Stimulating creativity | Inquirer Business

Stimulating creativity

We thought that awarding cash prizes for the best ideas will make our people more creative,” says Rob (not his real name), the human resources head in a family food business. “For the sake of employee morale, we praised some entries, but the results were quite disappointing.”

In 1999, US psychologist Barrie Cooper and his team tested creativity in the business context, and found that intrinsic rewards (such as personal interests) spurred more creativity than extrinsic ones (like money).

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Money remains a strong motivator for people to work hard, but creativity is not easily ignited by financial rewards alone.

“We think that creativity, like any other task, can be bought and sold,” says US psychologist David Niven in his book “100 Simple Secrets of Successful People.”

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“But creativity is not the same as hard work and effort; it requires genuine inspiration. It is the product of a mind thoroughly intrigued by a question, a situation, a possibility.”

Niven recounts the story of how Japan Railways (JR) East transformed an engineering problem into a radical enterprise. While building a bullet train between Tokyo and Nagano for the 1998 Winter Olympics, the railroad behemoth discovered that water kept flooding the tunnels dug under Mount Tanigawa. Extensive drainage systems were proposed.

But a thirsty maintenance worker found the tunnel water pure and refreshing. Instead of throwing it away, he suggested that the company sell it. JR East entered the bottled water business, placing Oshimizu water bottles in vending machines in more than 1,000 stations. Shortly after, sales reached more than $50 million annually.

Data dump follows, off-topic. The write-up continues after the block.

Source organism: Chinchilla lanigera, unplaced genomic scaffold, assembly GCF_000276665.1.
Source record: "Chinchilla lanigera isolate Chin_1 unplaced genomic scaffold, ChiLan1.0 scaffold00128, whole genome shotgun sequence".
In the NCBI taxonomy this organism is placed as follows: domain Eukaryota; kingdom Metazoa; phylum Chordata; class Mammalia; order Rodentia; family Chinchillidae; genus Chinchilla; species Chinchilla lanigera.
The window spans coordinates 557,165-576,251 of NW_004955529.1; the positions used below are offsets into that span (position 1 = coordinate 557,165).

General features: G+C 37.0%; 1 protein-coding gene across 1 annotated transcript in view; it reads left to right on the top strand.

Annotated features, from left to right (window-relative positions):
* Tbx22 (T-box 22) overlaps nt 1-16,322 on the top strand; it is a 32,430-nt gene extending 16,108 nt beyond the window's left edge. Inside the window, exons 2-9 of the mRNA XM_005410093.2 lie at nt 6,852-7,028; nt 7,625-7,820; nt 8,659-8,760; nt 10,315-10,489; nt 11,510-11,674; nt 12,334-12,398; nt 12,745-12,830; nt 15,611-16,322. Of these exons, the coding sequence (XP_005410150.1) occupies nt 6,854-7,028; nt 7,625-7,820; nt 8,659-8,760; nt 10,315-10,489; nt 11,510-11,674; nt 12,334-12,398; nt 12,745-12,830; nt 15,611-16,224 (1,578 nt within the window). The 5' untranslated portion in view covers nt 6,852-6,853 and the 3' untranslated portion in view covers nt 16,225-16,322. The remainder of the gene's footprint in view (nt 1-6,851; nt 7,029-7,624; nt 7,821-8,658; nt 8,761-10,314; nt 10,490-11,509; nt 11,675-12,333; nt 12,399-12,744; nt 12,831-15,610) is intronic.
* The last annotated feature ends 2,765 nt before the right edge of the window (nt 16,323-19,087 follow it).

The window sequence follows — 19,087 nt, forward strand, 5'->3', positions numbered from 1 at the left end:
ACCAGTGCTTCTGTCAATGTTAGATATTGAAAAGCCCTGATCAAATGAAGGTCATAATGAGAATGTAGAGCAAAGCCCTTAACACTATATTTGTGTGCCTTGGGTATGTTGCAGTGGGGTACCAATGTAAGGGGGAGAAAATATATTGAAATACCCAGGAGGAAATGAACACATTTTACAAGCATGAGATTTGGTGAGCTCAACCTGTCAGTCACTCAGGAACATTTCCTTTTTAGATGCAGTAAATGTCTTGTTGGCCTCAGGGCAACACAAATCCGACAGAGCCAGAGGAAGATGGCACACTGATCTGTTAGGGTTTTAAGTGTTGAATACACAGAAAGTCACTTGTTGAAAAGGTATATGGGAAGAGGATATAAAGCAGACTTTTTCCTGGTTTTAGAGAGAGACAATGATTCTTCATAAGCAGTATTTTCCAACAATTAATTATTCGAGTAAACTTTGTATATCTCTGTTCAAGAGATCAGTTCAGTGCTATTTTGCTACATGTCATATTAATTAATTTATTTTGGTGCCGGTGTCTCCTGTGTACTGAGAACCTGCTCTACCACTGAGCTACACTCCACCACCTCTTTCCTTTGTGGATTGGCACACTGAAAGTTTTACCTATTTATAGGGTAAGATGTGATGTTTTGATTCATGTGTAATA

I also remind Rob of Google, which famously gives their people 20 percent of their time to work on what they are passionate about—and which will also benefit the company. In 2004, before their initial public offering, cofounders Larry Page and Sergey Brin said that this 20-percent rule “empowers employees to be more creative and innovative,” leading to significant advances such as Gmail.

“You enticed your employees with money, with mixed results, whether or not they are interested in their own projects,” I tell Rob. “Google encourages people to work on their interests and develop these for the company. That’s the main difference.”

“We cannot afford to have our employees do their own thing,” says Rob.

“But your contest was supposed to encourage creativity at work,” I say. “You asked them for creative ideas!”

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Aside from interest, Cooper’s research also shows that employees display more creativity when they know their companies truly reward it, as in the case of JR East.

“Experiments offering money in exchange for creative solutions to problems find that monetary rewards are unrelated to the capacity of people to offer original ideas,” says Niven. “Instead, creativity is most frequently the product of genuine interest in the problem and a belief that creativity will be personally appreciated by superiors.”

“You did right by awarding good ideas, no matter what you truly feel about them,” I tell Rob. “But give employees the resources to implement those ideas. Who knows, these may prove helpful to the company later on.”

Public recognition, enthusiasm and supportive actions from bosses, especially managers and owners, are most prized by employees, according to psychologists Teresa Amabile and Mukti Khaire.

Creativity also flourishes when there is room for mistakes—and a sense of personal control. Google’s 20-percent rule allows employees to think they have control when they work on things that they love. Thus, they persevere, dedicate themselves and take calculated risks—the hallmark of creativity.

In “The Little Book of Talent,” Daniel Coyle describes the e-commerce enterprise, Living Social (now merged with Groupon), which “has a rule of thumb for employees: Once a week, you should make a decision at work that scares you.” The company has 15 million subscribers worldwide.

Queena N. Lee-Chua is with the board of directors of Ateneo’s Family Business Center. Get her book “All in the Family Business” via Lazada or the e-book version on Amazon, Google Play, Apple iBooks. Contact the author at [email protected]

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